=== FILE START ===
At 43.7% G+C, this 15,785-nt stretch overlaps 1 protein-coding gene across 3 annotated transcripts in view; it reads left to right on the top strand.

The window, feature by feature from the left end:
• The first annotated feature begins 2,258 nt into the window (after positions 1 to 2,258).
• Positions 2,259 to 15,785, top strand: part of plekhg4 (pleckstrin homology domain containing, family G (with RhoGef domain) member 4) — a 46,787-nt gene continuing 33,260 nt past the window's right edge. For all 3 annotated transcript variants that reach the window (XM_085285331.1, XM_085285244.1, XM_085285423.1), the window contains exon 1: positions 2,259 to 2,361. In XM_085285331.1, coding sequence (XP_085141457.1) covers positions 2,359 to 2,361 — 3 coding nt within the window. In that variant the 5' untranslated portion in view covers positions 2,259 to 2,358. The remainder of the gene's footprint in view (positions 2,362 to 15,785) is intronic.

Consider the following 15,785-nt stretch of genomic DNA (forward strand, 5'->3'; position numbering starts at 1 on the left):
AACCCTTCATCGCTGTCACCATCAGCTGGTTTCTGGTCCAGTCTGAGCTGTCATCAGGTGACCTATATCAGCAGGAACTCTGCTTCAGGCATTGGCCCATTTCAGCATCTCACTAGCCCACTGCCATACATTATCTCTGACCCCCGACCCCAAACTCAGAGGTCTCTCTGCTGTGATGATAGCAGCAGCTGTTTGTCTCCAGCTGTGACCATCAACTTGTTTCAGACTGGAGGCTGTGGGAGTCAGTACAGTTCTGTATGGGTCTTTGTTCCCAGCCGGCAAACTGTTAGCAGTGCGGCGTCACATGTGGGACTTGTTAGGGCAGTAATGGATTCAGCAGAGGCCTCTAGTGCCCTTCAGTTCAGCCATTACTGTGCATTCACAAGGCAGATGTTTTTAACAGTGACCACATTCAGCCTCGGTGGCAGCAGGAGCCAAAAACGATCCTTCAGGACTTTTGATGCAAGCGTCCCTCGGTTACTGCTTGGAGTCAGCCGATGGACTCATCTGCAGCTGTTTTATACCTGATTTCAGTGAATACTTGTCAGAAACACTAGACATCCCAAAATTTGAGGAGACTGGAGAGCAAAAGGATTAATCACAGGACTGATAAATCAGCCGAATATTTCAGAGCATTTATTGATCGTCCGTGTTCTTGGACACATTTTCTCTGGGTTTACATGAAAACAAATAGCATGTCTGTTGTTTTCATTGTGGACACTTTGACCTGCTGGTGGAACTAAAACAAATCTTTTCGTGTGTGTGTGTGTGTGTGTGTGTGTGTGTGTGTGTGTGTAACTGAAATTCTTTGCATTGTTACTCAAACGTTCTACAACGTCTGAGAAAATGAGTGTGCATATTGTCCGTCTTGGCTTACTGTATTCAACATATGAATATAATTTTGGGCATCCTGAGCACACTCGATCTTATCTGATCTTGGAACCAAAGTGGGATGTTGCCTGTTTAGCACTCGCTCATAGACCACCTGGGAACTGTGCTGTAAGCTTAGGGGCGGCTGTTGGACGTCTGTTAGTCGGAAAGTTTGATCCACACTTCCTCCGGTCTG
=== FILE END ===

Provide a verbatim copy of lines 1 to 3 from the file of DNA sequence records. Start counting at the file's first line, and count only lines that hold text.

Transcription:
At 43.7% G+C, this 15,785-nt stretch overlaps 1 protein-coding gene across 3 annotated transcripts in view; it reads left to right on the top strand.

The window, feature by feature from the left end:
• The first annotated feature begins 2,258 nt into the window (after positions 1 to 2,258).